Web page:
EU Commission to Consult on Internet/TV Convergence

April 23, 2013

According to the EU Commission, there are more than 40.4 million ‘connected TVs’ in the EU, and they could be in the majority of EU households by 2016. The sweeping away of the traditional boundaries between consumers, broadcast media and the Internet have encouraged the Commission to explore what this convergence of technology and content could mean for Europe’s economic growth and innovation, cultural diversity, and consumers (especially those that may need protection, such as children).

Neelie Kroes, European Commission Vice-President said:

‘Connected TV is the next big thing in the creative and digital worlds. Convergence between sectors means people can enjoy a wider choice of great content – but it also creates disruptions and challenges. We need a converged and EU-wide debate to help deal with these changes. To help business flourish, nurture creativity and protect our values.’

A Green Paper adopted by the Commission invites stakeholders and the wider public to share their views between now and 31 August 2013.


The EU Commission press release goes on to identify the following specific issues:

1.            The rules of the game. Fostering the right conditions for dynamic EU businesses to deal with international (especially US) competition; especially given that competing players may be subject to different rules;

2.            Protecting European values (including media freedom) and user interests (e.g. protecting children, accessibility for users with disabilities). Do people expect higher protection for TV programmes than for internet content; and where is the line to be drawn?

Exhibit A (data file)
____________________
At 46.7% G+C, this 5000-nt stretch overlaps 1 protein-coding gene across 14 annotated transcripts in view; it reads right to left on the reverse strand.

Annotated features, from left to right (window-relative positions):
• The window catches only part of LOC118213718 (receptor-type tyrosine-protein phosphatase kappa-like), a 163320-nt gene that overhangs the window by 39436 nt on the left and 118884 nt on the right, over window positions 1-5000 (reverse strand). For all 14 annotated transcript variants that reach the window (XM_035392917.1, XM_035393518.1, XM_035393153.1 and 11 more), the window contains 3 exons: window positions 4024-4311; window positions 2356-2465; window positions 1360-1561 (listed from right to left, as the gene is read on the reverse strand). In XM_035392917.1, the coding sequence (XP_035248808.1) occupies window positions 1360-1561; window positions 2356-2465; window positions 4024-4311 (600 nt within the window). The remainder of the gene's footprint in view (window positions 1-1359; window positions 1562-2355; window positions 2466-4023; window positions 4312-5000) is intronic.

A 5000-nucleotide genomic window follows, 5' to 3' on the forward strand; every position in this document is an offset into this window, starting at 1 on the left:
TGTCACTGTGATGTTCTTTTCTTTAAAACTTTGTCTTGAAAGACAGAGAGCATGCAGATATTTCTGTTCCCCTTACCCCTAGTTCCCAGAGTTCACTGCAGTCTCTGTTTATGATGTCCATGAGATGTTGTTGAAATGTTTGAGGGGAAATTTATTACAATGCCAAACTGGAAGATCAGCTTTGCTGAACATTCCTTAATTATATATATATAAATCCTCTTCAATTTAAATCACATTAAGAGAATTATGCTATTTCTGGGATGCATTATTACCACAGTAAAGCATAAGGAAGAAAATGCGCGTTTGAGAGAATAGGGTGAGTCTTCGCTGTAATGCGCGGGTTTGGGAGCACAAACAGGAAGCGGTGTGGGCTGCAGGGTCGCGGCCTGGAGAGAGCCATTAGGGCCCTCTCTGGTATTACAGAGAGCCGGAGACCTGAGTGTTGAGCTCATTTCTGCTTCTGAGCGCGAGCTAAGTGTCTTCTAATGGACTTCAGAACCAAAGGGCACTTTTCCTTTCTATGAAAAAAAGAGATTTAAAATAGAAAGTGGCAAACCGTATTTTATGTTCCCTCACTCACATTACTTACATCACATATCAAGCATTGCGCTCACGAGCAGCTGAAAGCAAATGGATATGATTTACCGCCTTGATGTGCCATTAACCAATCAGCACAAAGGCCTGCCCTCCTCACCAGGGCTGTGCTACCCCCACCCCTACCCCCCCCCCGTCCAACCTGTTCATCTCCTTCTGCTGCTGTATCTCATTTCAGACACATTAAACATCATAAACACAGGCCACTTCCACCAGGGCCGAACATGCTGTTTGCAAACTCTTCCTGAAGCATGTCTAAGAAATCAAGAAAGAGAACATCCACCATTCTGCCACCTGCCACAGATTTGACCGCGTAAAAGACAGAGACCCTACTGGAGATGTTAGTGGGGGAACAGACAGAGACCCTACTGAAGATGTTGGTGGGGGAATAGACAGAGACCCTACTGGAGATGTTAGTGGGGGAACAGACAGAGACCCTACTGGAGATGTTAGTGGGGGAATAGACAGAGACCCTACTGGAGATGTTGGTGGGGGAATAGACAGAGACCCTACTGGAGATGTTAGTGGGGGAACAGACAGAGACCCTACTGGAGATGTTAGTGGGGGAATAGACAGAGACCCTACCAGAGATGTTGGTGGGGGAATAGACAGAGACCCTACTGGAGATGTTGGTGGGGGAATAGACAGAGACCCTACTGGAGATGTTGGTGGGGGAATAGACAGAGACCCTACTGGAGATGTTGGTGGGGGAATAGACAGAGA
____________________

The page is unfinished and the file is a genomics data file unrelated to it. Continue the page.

3.            Single market and standards. Seemingly, some devices do not work the same way across Member States. How can we promote the right technological environment?

4.            Financing. How will convergence and changing consumer behaviour influence how films, TV shows and other content is financed? How are different actors in the new value-chain contributing?

5.            Openness and media pluralism. Should pre-defined filtering mechanisms, for example in search engines, be subject to public intervention? Are the existing practices relating to premium content – for example, major sport events and successful recently released films – at wholesale level affecting market access and sustainable business operations? Are platforms sufficiently open?

According to the Commission, the Green Paper does not pre-suppose any action, but in following up, the Commission might explore regulatory and policy responses, including self-regulation.

The European legislation which may be affected by follow-up to this Green Paper is mainly the Audiovisual Media Services Directive (AVMSD) (2010/13/EU. As convergence with online services progresses, the Green Paper asks whether the current approach will also be appropriate in the future.

The Commission has also recently launched related public consultations on media freedom and pluralism, and in particular on the independence of audiovisual regulatory bodies (see IP/13/267).

See also MEMO/13/371, a series of responses to Frequently Asked Questions on this issue and the Audiovisual Media Services Directive

E-mail ( for contributions on Green Paper on Preparing for a Fully Converged Audiovisual World: Growth, Creation and Values